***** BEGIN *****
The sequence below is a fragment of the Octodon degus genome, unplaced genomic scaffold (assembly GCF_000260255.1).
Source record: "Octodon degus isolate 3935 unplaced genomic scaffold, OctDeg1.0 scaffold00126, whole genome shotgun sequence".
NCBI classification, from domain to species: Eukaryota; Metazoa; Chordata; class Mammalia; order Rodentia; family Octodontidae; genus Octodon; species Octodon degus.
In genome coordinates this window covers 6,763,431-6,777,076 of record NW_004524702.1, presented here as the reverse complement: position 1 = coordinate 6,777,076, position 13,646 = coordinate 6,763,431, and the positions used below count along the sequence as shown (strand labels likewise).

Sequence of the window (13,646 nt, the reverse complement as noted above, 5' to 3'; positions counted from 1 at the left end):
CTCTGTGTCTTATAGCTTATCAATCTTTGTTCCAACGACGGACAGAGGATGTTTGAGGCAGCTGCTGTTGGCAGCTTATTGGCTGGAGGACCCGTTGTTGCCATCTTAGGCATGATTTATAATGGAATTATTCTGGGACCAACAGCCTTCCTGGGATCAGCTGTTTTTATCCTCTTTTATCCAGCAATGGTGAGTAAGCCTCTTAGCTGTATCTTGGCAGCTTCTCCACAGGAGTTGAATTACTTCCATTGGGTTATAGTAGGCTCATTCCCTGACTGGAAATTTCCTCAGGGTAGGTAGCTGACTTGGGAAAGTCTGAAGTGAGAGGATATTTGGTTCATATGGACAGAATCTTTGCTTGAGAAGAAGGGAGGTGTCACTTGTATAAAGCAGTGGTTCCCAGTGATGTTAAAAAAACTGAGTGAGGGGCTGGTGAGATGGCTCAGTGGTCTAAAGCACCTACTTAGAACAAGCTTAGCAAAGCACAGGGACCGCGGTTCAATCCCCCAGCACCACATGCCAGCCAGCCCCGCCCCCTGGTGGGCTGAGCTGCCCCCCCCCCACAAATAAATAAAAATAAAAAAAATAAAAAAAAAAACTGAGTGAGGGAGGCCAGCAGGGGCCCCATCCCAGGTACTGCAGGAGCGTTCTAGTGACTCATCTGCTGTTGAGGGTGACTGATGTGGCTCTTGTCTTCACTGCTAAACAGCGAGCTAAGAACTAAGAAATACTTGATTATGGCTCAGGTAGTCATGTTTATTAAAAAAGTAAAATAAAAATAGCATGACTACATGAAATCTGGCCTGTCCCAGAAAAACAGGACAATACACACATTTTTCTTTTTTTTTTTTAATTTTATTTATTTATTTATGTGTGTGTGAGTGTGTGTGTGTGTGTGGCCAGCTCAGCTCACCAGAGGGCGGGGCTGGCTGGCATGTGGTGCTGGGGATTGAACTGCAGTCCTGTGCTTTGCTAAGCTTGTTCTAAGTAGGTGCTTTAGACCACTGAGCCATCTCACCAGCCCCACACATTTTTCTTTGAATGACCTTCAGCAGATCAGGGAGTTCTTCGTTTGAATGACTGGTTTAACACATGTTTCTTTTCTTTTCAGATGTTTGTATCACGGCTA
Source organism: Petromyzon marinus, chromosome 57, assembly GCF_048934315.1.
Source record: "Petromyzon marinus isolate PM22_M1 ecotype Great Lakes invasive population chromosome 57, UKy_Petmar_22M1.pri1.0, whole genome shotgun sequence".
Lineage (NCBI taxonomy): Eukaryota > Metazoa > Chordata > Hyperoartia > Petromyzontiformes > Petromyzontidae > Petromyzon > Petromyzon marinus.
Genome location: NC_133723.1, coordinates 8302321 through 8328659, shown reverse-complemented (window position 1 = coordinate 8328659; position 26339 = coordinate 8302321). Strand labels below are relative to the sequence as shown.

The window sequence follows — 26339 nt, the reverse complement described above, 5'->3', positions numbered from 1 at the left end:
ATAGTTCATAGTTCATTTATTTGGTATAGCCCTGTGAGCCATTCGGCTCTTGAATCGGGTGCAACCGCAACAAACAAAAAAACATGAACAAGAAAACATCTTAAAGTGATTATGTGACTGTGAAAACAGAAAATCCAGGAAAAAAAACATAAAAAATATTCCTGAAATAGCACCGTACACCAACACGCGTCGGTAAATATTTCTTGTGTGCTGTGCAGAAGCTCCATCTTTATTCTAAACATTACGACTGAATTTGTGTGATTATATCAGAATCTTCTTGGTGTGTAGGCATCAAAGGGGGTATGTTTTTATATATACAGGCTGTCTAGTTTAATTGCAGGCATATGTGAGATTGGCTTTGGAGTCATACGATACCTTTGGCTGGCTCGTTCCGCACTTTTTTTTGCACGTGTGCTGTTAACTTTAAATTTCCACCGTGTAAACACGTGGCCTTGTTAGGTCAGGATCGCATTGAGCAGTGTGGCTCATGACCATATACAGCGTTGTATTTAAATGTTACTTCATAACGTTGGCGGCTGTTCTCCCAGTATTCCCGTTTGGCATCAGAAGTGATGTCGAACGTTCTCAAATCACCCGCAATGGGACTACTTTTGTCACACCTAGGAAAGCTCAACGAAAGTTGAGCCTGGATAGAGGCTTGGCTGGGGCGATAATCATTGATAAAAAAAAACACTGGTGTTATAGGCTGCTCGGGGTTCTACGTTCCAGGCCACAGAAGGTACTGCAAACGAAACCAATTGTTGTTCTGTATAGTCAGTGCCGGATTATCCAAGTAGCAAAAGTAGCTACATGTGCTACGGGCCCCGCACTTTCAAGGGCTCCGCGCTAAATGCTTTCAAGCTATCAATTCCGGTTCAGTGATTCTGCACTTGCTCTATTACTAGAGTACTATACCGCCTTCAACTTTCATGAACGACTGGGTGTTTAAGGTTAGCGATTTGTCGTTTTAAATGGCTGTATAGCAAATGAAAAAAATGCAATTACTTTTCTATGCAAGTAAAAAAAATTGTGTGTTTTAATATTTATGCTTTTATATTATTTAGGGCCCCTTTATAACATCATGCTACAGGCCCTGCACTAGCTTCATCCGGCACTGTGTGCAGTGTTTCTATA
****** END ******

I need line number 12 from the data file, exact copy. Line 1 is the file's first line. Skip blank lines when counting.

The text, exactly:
ATAGTTCATAGTTCATTTATTTGGTATAGCCCTGTGAGCCATTCGGCTCTTGAATCGGGTGCAACCGCAACAAACAAAAAAACATGAACAAGAAAACATCTTAAAGTGATTATGTGACTGTGAAAACAGAAAATCCAGGAAAAAAAACATAAAAAATATTCCTGAAATAGCACCGTACACCAACACGCGTCGGTAAATATTTCTTGTGTGCTGTGCAGAAGCTCCATCTTTATTCTAAACATTACGACTGAATTTGTGTGATTATATCAGAATCTTCTTGGTGTGTAGGCATCAAAGGGGGTATGTTTTTATATATACAGGCTGTCTAGTTTAATTGCAGGCATATGTGAGATTGGCTTTGGAGTCATACGATACCTTTGGCTGGCTCGTTCCGCACTTTTTTTTGCACGTGTGCTGTTAACTTTAAATTTCCACCGTGTAAACACGTGGCCTTGTTAGGTCAGGATCGCATTGAGCAGTGTGGCTCATGACCATATACAGCGTTGTATTTAAATGTTACTTCATAACGTTGGCGGCTGTTCTCCCAGTATTCCCGTTTGGCATCAGAAGTGATGTCGAACGTTCTCAAATCACCCGCAATGGGACTACTTTTGTCACACCTAGGAAAGCTCAACGAAAGTTGAGCCTGGATAGAGGCTTGGCTGGGGCGATAATCATTGATAAAAAAAAACACTGGTGTTATAGGCTGCTCGGGGTTCTACGTTCCAGGCCACAGAAGGTACTGCAAACGAAACCAATTGTTGTTCTGTATAGTCAGTGCCGGATTATCCAAGTAGCAAAAGTAGCTACATGTGCTACGGGCCCCGCACTTTCAAGGGCTCCGCGCTAAATGCTTTCAAGCTATCAATTCCGGTTCAGTGATTCTGCACTTGCTCTATTACTAGAGTACTATACCGCCTTCAACTTTCATGAACGACTGGGTGTTTAAGGTTAGCGATTTGTCGTTTTAAATGGCTGTATAGCAAATGAAAAAAATGCAATTACTTTTCTATGCAAGTAAAAAAAATTGTGTGTTTTAATATTTATGCTTTTATATTATTTAGGGCCCCTTTATAACATCATGCTACAGGCCCTGCACTAGCTTCATCCGGCACTGTGTGCAGTGTTTCTATA